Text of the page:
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Awesome Open Source

Helm Dashboard

A simplified way of working with Helm.

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Helm Dashboard is an open-source project which offers a UI-driven way to view the installed Helm charts, see their revision history and corresponding k8s resources. Also, you can perform simple actions like roll back to a revision or upgrade to newer version. This project is part of Komodor's vision of helping Kubernetes users to navigate and troubleshoot their clusters, the project is NOT an offical project by the helm team.

Key capabilities of the tool:

  • See all installed charts and their revision history
  • See manifest diff of the past revisions
  • Browse k8s resources resulting from the chart
  • Easy rollback or upgrade version with a clear and easy manifest diff
  • Integration with popular problem scanners
  • Easy switch between multiple clusters
  • Can be used locally, or installed into Kubernetes cluster
  • Does not require Helm or Kubectl installed


Standalone Binary

Since version 1.0, the recommended install method is to just use standalone binary. It does not require Helm or kubectl to be installed.

Download the appropriate release package for your platform, unpack it and just run dashboard binary from it.

Using Helm plugin manager

To install dashboard as Helm plugin, simply run Helm command:

helm plugin install

To update the plugin to the latest version, run:

helm plugin update dashboard

To uninstall, run:

helm plugin uninstall dashboard

To use the plugin, your machine needs to have working helm and also kubectl commands. Helm version 3.4.0+ is required.

After installing, start the UI by running:

helm dashboard

The command above will launch the local Web server and will open the UI in new browser tab. The command will hang waiting for you to terminate it in command-line or web UI.

You can see the list of available command-line flags by running helm dashboard --help.

By default, the web server is only available locally. You can change that by specifying HD_BIND environment variable to the desired value. For example, would bind to all IPv4 addresses or [::0] would be all IPv6 addresses. This can also be specified using flag --bind <host>, for example --bind= or --bind

Precedence order: flag --bind=<host> > env HD_BIND=<host> > default value localhost

If your port 8080 is busy, you can specify a different port to use via --port <number> command-line flag.

If you need to limit the operations to a specific namespace, please use --namespace=... in your command-line. You can specify multiple namespaces, separated by commas.

If you don't want browser tab to automatically open, add --no-browser flag in your command line.

If you want to increase the logging verbosity and see all the debug info, use the --verbose flag.

Disclaimer: For the sake of improving the project quality, there is user analytics collected by the tool. You can disable this collecting with --no-analytics option. The collection is done via DataDog RUM and Heap Analytics. Only the anonymous data is collected, no sensitive information is used.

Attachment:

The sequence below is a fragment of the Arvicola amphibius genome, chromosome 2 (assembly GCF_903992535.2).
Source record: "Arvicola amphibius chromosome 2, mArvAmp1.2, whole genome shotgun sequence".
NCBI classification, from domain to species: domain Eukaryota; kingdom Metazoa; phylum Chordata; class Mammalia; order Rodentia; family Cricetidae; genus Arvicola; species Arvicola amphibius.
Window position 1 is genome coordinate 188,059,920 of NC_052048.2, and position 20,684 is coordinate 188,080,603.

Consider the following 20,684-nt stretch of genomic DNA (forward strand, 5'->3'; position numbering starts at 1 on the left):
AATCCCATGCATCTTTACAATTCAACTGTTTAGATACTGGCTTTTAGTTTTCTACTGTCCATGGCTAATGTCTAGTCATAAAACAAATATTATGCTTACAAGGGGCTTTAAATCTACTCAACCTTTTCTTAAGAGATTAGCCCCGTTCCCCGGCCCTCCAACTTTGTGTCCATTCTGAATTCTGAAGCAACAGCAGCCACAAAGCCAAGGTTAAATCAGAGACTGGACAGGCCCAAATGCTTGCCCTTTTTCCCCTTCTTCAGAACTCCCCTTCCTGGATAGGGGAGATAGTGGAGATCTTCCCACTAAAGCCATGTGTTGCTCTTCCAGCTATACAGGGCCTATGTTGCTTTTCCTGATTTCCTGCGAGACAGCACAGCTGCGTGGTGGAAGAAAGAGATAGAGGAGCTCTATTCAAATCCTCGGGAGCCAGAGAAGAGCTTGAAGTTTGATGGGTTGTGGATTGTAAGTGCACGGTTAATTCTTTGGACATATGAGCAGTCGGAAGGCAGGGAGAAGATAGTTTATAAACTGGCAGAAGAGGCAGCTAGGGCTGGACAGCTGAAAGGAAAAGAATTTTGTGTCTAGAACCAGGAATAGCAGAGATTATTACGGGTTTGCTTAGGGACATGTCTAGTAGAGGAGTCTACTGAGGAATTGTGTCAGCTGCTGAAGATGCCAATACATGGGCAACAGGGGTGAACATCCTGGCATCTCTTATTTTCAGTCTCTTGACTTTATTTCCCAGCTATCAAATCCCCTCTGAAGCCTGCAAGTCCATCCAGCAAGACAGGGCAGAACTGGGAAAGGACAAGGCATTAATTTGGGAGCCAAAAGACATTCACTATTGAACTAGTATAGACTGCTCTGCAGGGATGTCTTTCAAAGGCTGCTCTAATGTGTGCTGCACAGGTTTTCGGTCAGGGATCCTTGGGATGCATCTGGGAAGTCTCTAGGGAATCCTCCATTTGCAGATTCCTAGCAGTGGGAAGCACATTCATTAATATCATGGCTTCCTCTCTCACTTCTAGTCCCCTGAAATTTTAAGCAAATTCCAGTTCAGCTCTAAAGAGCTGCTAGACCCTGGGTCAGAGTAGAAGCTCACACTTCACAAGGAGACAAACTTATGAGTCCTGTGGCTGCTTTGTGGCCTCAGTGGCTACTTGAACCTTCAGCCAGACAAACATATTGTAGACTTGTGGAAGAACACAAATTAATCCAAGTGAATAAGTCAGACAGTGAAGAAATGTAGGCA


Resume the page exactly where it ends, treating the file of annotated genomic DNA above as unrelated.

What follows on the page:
Deploying Helm Dashboard on Kubernetes

The official helm chart is available here

Execute Helm tests

For all the release(s) (installed helm charts), you can execute helm tests for that release. For the tests to execute successfully, you need to have existing tests for that helm chart.

You can execute helm test for the specific release as below:

The result of executed helm test for the release will be disapled as below:

Scanner Integrations

Upon startup, Helm Dashboard detects the presence of Trivy and Checkov scanners. When available, these scanners are offered on k8s resources page, as well as install/upgrade preview page.

You can request scanning of the specific k8s resource in your cluster:

If you want to validate the k8s manifest prior to installing/reconfiguring a Helm chart, look for "Scan for Problems" button at the bottom of the dialog:

Support Channels

We have two main channels for supporting the Helm Dashboard users: Slack community for general conversations and GitHub issues for real bugs.


Kindly read our Contributing Guide to learn and understand about our development process, how to propose bug fixes and improvements, and how to build and test your changes to Helm Dashboard.


Local Dev Testing

Prerequisites: helm and kubectl binaries installed and operational.

There is a need to build binary for plugin to function, run:

go build -o bin/dashboard .

You can just run the bin/dashboard binary directly, it will just work.

To install, checkout the source code and run from source dir:

helm plugin install .

Local installation of plugin just creates a symlink, so making the changes and rebuilding the binary would not require to reinstall a plugin.

To use the plugin, run in your terminal:

helm dashboard

Then, use the web UI.

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